Dismiss Notice
Join Physics Forums Today!
The friendliest, high quality science and math community on the planet! Everyone who loves science is here!

Homework Help: Better explanation of ket notation

  1. Sep 15, 2012 #1
    1. The problem statement, all variables and given/known data
    I have two separate problems with the same issue; I don't grasp what information the equation of state is giving me.

    a. A system with l=1 is in the state [tex]ψ> = (1/√2) 1> - (1/2) 0> + (1/2) -1> [/tex] Find Ly.

    b. A spin 1/2 is in the state [tex]ψ> = (1+i)/3 +> + (1/√3) -> [/tex] Calculate <Sz> and <Sx>, find the probabilities of finding [tex]± \hbar/2[/tex] if spin is measured in z direction, and spin up if measured in x direction.

    2. Relevant equations
    3. The attempt at a solution

    I can tell right away that the values are spin quantum numbers, and I assume both are superpositions of states, but I'm not sure what to DO with the given info to turn it into something usable. I have the griffiths textbook, but I'm not getting anything out of it or in my class notes about what the integers here represent, all my info is for vectors, and scouring the internet has so far failed me. If someone could point me to some relevant material/examples, or explain how to translate this(into matrices, I believe?) I'd be very grateful. Thanks!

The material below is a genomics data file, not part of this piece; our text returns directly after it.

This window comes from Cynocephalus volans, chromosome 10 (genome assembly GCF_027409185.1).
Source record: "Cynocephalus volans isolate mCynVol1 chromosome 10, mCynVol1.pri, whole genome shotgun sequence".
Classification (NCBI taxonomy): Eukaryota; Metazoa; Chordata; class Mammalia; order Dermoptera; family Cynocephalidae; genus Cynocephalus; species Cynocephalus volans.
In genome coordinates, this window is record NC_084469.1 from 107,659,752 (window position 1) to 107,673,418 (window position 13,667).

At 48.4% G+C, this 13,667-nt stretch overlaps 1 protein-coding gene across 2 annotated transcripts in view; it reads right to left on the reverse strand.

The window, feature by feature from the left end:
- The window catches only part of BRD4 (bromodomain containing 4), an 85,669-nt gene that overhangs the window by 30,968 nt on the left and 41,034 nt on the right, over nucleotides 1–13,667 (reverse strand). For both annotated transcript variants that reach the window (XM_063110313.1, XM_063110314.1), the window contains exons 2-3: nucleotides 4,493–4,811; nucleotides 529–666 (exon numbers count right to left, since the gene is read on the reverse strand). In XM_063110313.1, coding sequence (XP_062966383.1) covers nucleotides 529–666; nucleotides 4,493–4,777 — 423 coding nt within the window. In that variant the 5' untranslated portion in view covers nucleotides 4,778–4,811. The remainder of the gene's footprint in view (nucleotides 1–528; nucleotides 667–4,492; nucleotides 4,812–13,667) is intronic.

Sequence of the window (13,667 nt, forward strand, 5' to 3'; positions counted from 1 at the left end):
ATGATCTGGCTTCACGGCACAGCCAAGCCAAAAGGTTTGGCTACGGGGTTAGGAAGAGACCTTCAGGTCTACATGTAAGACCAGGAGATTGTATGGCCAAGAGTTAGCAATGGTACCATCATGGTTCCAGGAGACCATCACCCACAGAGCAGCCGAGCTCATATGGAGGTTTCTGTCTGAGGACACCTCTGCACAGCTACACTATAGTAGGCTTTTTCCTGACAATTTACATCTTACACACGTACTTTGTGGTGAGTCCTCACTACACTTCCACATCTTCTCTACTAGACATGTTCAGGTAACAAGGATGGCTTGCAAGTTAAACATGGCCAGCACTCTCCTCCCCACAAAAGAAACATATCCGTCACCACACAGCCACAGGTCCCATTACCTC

2. jcsd
  3. Sep 16, 2012 #2
    When you say find Ly, I imagine you mean [itex]\langle L_y \rangle [/itex]. Remember that [itex] \langle L_y \rangle [/itex] means exactly what it looks like [itex] \langle \psi |L_y |\psi \rangle [/itex]. So you are interested in sandwiching the operater [itex]L_y [/itex] in between your state. So the next step is to find a useful representation for [itex]L_y[/itex]. Since you state is given in terms of quantum number [itex]l[/itex], perhaps look for expressions of [itex]L_y[/itex] that can manipulate those types of states.
  4. Sep 16, 2012 #3
    Unless it's a typo (very possible with this prof), the problem asks for [itex]L_y [/itex]. I looked through griffith's ch.4, and the closest I could come up with is [itex] L^2*ψ = \hbar^2*l(l+1)ψ[/itex], which worries me, as that would introduce[itex]L_x^2 [/itex] and [itex]L_z^2 [/itex]. My problem with the given information stands though, even if I assemble [itex] <(1/√2) 1|L_y|(1/√2) 1> - <(1/2) 0|L_y|(1/2) 0> + <(1/2) -1|L_y|(1/2) -1> [/itex], I don't know what those numbers mean, and I haven't found a source that explains them.
  5. Sep 16, 2012 #4


    User Avatar
    Staff Emeritus
    Science Advisor
    Homework Helper
    Education Advisor

    The state is supposed to be written ##\lvert \psi \rangle = \frac{1}{\sqrt{2}}\lvert 1 \rangle - \frac{1}{2}\lvert 0 \rangle + \frac{1}{2}\lvert -1 \rangle ##.

    Similarly, here you should have ##\lvert\psi\rangle = \frac{1+i}{\sqrt{3}}\lvert + \rangle + \frac{1}{\sqrt{3}}\lvert - \rangle ##.

    Does that clear up your confusion about the numbers? (I'm not sure which numbers you're actually referring to in your last post.)
Share this great discussion with others via Reddit, Google+, Twitter, or Facebook